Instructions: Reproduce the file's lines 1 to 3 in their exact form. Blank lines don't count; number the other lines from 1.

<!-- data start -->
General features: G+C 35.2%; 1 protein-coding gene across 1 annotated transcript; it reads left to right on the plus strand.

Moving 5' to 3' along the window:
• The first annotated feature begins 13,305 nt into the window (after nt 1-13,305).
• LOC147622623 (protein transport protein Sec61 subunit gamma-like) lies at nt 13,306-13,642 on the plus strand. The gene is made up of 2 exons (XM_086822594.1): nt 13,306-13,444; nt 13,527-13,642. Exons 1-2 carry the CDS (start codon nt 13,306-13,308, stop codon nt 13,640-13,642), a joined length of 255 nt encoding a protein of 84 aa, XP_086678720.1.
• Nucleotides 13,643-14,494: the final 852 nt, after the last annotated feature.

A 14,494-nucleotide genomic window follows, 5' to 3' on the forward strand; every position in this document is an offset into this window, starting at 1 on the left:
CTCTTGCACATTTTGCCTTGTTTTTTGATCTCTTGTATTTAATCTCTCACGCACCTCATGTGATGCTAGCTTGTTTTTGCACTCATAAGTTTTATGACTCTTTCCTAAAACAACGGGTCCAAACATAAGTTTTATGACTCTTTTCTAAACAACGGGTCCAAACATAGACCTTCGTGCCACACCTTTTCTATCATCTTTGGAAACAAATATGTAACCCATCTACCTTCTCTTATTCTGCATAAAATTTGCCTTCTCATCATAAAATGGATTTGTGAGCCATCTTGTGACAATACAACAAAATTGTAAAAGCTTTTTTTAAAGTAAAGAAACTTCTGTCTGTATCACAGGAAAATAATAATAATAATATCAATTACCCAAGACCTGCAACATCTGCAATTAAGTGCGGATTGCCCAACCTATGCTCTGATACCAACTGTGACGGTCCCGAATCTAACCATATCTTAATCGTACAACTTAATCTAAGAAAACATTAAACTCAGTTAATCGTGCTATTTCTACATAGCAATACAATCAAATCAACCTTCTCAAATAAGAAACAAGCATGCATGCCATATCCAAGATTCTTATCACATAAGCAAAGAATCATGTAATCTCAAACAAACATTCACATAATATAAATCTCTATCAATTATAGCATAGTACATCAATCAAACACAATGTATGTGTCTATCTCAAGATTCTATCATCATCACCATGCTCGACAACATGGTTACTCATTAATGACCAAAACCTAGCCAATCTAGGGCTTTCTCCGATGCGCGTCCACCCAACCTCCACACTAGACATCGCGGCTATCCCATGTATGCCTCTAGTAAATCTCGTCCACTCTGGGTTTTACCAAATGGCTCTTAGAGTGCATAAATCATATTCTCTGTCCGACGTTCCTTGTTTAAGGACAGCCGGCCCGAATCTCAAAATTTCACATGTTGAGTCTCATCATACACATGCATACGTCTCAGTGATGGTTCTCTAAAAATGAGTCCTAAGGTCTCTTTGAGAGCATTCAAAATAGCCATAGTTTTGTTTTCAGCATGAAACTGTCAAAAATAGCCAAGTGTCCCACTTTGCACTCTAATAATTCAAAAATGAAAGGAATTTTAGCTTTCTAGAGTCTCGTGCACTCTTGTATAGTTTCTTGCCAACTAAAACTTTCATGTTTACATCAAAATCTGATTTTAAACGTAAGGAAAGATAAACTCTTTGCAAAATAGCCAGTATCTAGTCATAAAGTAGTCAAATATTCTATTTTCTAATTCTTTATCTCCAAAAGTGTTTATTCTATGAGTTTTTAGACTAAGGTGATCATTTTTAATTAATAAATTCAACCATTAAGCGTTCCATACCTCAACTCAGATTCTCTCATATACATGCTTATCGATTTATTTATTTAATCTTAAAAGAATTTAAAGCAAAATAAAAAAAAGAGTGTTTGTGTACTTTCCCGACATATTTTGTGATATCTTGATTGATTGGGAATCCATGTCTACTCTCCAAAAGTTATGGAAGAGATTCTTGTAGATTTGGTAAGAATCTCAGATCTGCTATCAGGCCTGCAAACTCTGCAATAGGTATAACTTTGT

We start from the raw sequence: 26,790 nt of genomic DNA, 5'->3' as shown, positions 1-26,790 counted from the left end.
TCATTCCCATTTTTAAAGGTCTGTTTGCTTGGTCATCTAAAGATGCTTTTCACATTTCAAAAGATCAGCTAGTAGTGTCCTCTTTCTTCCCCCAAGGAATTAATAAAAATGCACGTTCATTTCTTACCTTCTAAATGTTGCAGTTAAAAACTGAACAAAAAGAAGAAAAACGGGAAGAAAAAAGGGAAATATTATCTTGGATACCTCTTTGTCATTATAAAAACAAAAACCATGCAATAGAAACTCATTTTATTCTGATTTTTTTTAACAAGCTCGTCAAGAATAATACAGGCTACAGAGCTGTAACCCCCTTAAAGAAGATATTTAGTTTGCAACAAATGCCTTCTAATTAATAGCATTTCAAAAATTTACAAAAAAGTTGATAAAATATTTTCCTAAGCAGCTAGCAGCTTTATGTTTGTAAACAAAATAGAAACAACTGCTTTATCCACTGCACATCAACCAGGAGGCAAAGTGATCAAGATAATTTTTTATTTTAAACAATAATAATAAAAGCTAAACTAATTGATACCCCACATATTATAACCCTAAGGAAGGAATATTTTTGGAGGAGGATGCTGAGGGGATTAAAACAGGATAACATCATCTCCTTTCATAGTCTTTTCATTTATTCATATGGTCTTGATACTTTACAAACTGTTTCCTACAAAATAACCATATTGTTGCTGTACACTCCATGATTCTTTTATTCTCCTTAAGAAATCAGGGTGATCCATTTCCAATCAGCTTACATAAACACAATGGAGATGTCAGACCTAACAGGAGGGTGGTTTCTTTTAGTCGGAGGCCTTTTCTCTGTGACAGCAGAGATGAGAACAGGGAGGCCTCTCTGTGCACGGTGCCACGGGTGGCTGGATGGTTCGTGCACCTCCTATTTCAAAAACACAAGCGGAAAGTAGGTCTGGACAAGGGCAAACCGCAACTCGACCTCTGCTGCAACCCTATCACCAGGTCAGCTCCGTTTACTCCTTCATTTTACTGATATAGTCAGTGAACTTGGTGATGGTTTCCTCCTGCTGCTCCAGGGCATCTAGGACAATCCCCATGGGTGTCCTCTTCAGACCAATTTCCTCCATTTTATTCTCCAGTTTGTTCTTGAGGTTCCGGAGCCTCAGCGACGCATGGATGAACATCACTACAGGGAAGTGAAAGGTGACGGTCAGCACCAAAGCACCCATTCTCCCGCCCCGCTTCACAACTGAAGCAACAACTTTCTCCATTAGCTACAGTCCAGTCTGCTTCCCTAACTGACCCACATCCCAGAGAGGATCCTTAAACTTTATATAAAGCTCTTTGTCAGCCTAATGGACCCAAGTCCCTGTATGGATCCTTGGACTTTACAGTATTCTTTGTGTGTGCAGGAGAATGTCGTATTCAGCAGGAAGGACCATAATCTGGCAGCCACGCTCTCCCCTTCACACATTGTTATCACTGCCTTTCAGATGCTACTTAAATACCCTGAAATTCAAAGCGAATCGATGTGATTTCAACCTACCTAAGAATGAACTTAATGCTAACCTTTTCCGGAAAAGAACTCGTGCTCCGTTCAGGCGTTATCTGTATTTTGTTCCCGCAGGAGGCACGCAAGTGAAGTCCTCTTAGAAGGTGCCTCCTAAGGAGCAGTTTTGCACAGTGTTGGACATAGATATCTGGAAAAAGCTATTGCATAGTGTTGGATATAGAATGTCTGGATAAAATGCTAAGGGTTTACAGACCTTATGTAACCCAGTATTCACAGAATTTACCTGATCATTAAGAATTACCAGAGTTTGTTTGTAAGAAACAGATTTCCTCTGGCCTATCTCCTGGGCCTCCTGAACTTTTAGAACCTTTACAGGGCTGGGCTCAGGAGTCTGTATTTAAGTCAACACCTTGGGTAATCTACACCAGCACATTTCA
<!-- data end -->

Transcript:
General features: G+C 35.2%; 1 protein-coding gene across 1 annotated transcript; it reads left to right on the plus strand.

Moving 5' to 3' along the window:
• The first annotated feature begins 13,305 nt into the window (after nt 1-13,305).